Boy in the Tower by Polly Ho-Yen

At times frightening and claustrophobic but ultimately heartwarming, Boy in the Tower is a modern take on the Day of the Triffids/nature fights back scenario. Narrated by Ade, a young boy who has to care for his agoraphobic mother, it is a wonderful story about friendship and hope, when all the odds are satcked against you. 

Compton Valance by Matt Brown

In 2014 we have been treated to two books by Matt Brown featuring his wonderfully named time-travelling hero, Compton Valance. The Most Powerful Boy in the Universe was laugh out loud funny from beginning to end, and then 
The Time-Travelling Sandwich Bites Back raised the bar even higher. I even delayed reading David Walliams' Awful Auntie as both books arrived at the same time (and then only realised last week that I still hadn't read said Walliams book). Matt Borown is more than ably abetted by Lizzie Finlay and her fabulous illustrations, but it looks as if we have to wait until July for the next Compton valance outing, Super F.A.R.T.s versus the Master of Time.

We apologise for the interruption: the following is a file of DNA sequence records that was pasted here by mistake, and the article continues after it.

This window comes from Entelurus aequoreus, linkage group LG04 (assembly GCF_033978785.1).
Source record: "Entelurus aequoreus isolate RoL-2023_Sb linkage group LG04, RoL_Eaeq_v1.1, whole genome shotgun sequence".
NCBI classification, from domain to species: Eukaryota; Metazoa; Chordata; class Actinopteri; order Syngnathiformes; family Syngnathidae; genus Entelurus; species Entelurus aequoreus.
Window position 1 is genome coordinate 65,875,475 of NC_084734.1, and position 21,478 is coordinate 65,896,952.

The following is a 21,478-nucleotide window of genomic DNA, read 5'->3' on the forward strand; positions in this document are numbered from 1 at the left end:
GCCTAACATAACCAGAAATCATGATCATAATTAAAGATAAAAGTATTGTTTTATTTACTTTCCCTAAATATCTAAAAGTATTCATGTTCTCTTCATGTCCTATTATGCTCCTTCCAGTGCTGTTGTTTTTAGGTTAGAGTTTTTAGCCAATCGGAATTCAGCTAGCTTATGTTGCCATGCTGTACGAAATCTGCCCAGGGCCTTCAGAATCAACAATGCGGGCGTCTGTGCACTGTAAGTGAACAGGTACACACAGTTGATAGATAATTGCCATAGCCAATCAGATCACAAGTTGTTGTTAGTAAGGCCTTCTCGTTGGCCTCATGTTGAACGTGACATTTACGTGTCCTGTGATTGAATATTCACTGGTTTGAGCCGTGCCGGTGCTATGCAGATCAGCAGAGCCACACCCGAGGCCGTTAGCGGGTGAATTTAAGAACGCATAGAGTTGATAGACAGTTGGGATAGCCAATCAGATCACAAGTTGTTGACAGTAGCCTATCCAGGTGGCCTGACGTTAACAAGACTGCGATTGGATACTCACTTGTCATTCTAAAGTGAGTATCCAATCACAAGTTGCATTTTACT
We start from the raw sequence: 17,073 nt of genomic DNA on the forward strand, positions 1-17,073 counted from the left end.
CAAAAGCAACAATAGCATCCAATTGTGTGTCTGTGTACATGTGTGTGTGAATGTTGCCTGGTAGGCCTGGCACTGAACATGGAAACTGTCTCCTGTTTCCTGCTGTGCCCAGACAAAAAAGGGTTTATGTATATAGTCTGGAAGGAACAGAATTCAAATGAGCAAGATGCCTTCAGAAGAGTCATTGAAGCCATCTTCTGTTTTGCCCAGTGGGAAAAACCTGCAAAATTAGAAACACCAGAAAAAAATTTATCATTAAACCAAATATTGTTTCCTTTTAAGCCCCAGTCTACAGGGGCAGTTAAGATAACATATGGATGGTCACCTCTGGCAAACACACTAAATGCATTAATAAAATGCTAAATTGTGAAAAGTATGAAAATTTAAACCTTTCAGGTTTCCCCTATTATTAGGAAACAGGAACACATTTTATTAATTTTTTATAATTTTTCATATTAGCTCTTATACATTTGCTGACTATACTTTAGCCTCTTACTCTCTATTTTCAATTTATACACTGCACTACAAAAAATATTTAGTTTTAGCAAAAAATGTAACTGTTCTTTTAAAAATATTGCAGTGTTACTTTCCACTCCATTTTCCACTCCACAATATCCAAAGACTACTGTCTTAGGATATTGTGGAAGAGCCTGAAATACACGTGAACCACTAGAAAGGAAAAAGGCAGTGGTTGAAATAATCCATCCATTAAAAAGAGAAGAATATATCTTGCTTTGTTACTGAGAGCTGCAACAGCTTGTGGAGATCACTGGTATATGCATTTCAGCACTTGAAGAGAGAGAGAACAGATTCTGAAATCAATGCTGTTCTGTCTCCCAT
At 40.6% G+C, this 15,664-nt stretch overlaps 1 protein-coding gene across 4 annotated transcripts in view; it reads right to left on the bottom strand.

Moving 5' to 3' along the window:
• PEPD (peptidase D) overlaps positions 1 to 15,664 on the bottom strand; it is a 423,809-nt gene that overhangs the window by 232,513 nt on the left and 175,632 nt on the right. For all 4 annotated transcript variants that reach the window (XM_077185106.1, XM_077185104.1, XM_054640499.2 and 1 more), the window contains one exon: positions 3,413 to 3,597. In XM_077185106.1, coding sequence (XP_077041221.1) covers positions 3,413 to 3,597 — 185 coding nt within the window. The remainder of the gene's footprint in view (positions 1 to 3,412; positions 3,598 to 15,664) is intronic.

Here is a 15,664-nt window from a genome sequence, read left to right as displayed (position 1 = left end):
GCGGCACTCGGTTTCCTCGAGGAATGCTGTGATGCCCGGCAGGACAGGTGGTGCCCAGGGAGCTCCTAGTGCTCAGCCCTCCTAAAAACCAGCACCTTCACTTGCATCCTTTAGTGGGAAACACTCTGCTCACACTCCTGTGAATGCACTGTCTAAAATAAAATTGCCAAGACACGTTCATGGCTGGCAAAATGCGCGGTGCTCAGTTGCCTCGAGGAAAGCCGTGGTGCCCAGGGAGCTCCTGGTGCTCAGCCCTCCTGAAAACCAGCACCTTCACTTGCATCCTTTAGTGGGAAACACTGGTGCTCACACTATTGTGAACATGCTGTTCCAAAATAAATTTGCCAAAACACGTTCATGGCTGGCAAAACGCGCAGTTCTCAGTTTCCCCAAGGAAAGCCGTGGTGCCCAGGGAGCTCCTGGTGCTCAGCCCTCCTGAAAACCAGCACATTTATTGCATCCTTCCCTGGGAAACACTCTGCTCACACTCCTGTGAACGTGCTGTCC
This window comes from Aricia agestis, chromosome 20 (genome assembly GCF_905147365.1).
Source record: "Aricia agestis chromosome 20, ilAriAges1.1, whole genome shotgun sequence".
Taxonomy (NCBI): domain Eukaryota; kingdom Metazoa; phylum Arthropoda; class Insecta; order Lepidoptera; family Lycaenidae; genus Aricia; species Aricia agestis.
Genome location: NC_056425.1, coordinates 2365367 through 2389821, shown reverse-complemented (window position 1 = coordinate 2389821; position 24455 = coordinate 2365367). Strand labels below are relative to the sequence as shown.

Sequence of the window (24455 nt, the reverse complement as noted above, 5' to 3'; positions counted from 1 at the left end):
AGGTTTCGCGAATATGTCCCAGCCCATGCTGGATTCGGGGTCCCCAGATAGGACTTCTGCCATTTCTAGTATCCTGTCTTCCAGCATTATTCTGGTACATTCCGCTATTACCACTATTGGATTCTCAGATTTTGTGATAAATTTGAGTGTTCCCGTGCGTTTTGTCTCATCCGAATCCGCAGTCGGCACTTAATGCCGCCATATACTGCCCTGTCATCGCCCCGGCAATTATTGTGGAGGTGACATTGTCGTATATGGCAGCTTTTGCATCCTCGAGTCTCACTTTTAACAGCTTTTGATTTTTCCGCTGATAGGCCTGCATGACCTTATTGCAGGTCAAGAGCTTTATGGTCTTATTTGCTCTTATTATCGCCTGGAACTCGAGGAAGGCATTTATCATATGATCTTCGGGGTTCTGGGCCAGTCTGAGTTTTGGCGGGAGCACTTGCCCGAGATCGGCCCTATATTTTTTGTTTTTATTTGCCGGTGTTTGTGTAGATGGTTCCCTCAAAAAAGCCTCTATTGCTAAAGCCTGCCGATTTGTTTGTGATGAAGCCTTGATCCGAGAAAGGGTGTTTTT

The Sword of Kuromori by Jason Rohan

An action story with a great reluctant hero and a kick-ass (literally) female character in the form of Kiyomi, this fast-paced and exciting book is full of spirits and monster from Japanese mythology. What more could you ask for?

Magisterium: The Iron Trial by Cassandra Clare and Holly Black and Archie Greene and the Magician's Secret by D.D. Everest 

Although by different authors, published by different publishers and not in any way at all related I have put these two together for good reason. For a while I have been craving for a new Harry Potter-style story, set in a magical world that the protagonist did not realise existed, and in 2014 two came along at pretty much the same time. Publishers and writers have obviously decided that enough time has passed since the Harry Potter series came to a conclusion, and I am in complete agreement. Both of these books were fabulous starts to their respective series and I'm really looking forward to following their characters' further adventures.